Daun, S., Rubin, J., Vodovotz, Y., Roy, A., Parker, R., and Clermont, G. (2008). An ensemble of models of the acute inflammatory response to bacterial lipopolysaccharide in rats: results from parameter space reduction. J. Theor. Biol. 253, 843–853. doi: 10.1016/j.jtbi.2008.04.033

PubMed Abstract | CrossRef Full Text | Google Scholar

Davis, B. K., Wen, H., and Ting, J. P. (2011). The inflammasome NLRs in immunity, inflammation, and associated diseases. Annu. Rev. Immunol. 29, 707–735. doi: 10.1146/annurev-immunol-031210-101405

PubMed Abstract | CrossRef Full Text | Google Scholar

Day, J., Rubin, J., Vodovotz, Y., Chow, C. C., Reynolds, A., and Clermont, G. (2006). A reduced mathematical model of the acute inflammatory response: II. Capturing scenarios of repeated endotoxin administration. J. Theor. Biol. 242, 237–256. doi: 10.1016/j.jtbi.2006.02.015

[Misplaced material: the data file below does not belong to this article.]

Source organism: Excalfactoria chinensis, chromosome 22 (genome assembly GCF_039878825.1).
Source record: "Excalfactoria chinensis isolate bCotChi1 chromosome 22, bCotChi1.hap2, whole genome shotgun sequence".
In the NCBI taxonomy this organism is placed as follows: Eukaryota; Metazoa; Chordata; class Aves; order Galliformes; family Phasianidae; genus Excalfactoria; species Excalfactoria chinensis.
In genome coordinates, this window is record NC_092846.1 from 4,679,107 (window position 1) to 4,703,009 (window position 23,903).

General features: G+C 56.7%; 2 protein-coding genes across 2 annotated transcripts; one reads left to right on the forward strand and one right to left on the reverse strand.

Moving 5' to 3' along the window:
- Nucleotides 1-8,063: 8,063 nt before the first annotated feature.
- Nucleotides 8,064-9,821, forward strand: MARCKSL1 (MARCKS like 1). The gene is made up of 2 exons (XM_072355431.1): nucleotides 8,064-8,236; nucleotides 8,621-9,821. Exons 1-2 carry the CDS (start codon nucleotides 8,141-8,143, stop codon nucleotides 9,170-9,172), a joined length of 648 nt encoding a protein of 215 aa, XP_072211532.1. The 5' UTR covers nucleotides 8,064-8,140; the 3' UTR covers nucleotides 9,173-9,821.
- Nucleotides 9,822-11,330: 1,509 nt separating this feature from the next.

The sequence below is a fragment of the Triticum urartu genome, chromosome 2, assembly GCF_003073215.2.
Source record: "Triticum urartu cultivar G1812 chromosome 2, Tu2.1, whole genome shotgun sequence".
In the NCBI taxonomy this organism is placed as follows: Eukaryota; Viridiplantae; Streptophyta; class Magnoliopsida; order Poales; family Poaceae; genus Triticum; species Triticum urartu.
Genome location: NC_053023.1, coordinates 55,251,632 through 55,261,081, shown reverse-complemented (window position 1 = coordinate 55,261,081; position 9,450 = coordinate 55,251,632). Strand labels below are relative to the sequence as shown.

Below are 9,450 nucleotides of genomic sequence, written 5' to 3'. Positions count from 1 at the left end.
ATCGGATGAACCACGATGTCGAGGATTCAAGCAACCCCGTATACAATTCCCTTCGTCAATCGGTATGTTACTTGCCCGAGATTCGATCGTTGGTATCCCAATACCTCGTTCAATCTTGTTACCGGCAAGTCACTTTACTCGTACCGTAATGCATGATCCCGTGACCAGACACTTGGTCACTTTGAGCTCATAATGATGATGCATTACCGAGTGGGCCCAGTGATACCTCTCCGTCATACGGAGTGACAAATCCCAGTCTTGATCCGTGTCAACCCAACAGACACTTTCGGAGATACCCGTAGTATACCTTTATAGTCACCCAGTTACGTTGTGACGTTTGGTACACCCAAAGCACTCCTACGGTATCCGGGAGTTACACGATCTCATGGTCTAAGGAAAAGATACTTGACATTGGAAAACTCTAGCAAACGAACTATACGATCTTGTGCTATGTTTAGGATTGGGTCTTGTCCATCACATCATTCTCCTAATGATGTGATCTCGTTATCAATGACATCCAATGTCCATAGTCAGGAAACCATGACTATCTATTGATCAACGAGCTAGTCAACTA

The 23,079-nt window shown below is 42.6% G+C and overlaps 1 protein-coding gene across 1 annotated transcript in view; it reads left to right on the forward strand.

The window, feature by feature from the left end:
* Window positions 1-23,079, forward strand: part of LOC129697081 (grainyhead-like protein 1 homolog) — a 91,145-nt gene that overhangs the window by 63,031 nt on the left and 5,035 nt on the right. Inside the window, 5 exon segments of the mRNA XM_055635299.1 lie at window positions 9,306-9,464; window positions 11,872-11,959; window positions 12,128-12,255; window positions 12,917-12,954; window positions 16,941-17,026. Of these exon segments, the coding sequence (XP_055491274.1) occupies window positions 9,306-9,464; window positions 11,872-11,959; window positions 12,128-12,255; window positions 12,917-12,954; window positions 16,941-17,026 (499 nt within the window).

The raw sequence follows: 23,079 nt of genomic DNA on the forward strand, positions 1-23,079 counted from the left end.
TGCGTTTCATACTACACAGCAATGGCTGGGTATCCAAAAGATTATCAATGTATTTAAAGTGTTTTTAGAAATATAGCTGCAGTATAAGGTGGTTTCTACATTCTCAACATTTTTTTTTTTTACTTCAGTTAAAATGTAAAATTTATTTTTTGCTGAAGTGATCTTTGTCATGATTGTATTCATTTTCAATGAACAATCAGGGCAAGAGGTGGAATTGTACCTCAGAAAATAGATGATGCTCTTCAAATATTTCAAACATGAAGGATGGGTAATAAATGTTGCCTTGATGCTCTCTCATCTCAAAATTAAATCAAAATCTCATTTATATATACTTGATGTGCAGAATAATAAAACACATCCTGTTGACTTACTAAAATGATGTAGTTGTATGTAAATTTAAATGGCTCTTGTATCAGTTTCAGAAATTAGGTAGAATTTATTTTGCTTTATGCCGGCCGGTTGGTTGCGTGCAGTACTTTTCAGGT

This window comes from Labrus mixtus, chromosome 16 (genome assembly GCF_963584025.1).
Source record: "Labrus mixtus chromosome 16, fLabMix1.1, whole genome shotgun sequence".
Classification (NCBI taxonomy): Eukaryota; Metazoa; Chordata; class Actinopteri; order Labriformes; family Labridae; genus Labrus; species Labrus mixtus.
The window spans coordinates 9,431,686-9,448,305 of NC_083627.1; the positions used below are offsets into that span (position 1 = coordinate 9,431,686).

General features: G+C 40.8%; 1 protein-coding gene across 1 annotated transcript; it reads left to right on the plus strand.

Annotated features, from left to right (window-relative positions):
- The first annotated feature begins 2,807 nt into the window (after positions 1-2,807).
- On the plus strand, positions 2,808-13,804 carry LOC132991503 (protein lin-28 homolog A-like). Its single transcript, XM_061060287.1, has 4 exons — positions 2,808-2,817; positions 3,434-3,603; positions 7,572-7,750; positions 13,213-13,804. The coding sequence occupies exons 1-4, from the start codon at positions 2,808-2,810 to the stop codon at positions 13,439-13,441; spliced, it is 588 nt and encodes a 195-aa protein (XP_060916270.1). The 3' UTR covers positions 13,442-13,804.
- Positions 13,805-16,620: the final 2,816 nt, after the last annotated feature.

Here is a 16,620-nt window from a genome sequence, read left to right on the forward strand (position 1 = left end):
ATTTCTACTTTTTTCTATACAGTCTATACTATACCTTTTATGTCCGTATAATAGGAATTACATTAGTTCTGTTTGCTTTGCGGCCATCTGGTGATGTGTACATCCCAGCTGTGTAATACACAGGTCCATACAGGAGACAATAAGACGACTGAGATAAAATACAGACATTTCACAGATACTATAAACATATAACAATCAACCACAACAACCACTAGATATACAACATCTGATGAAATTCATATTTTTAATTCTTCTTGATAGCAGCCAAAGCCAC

PubMed Abstract | CrossRef Full Text | Google Scholar

Eungdamrong, N. J., and Iyengar, R. (2004). Modeling cell signaling networks. Biol. Cell 96, 355–362. doi: 10.1016/j.biolcel.2004.03.004

PubMed Abstract | CrossRef Full Text | Google Scholar

Ferrell, J. E. Jr. (2013). Feedback loops and reciprocal regulation: recurring motifs in the systems biology of the cell cycle. Curr. Opin. Cell Biol. 25, 676–686. doi: 10.1016/j.ceb.2013.07.007

PubMed Abstract | CrossRef Full Text | Google Scholar

Gao, J., and Zheng, Z. (2015). Development of prognostic models for patients with traumatic brain injury: a systematic review. Int. J. Clin. Exp. Med. 8, 19881–19885.